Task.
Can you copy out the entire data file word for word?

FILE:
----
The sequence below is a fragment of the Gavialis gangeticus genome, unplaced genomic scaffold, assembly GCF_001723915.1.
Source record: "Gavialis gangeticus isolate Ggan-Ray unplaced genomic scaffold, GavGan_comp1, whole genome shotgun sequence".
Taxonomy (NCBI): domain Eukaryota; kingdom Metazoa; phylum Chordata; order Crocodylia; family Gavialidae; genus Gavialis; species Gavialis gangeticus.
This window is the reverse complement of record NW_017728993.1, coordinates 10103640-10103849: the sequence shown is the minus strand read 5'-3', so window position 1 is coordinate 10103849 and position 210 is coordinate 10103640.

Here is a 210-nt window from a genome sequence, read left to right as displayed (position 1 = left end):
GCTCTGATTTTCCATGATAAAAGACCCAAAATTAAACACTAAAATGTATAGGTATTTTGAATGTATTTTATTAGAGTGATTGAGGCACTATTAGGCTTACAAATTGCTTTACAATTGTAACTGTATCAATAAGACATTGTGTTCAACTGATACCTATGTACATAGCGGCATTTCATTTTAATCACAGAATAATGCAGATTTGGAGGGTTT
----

The sequence below is a fragment of the Gavialis gangeticus genome, unplaced genomic scaffold, assembly GCF_001723915.1.
Source record: "Gavialis gangeticus isolate Ggan-Ray unplaced genomic scaffold, GavGan_comp1, whole genome shotgun sequence".
Taxonomy (NCBI): domain Eukaryota; kingdom Metazoa; phylum Chordata; order Crocodylia; family Gavialidae; genus Gavialis; species Gavialis gangeticus.
This window is the reverse complement of record NW_017728993.1, coordinates 10103640-10103849: the sequence shown is the minus strand read 5'-3', so window position 1 is coordinate 10103849 and position 210 is coordinate 10103640.

Here is a 210-nt window from a genome sequence, read left to right as displayed (position 1 = left end):
GCTCTGATTTTCCATGATAAAAGACCCAAAATTAAACACTAAAATGTATAGGTATTTTGAATGTATTTTATTAGAGTGATTGAGGCACTATTAGGCTTACAAATTGCTTTACAATTGTAACTGTATCAATAAGACATTGTGTTCAACTGATACCTATGTACATAGCGGCATTTCATTTTAATCACAGAATAATGCAGATTTGGAGGGTTT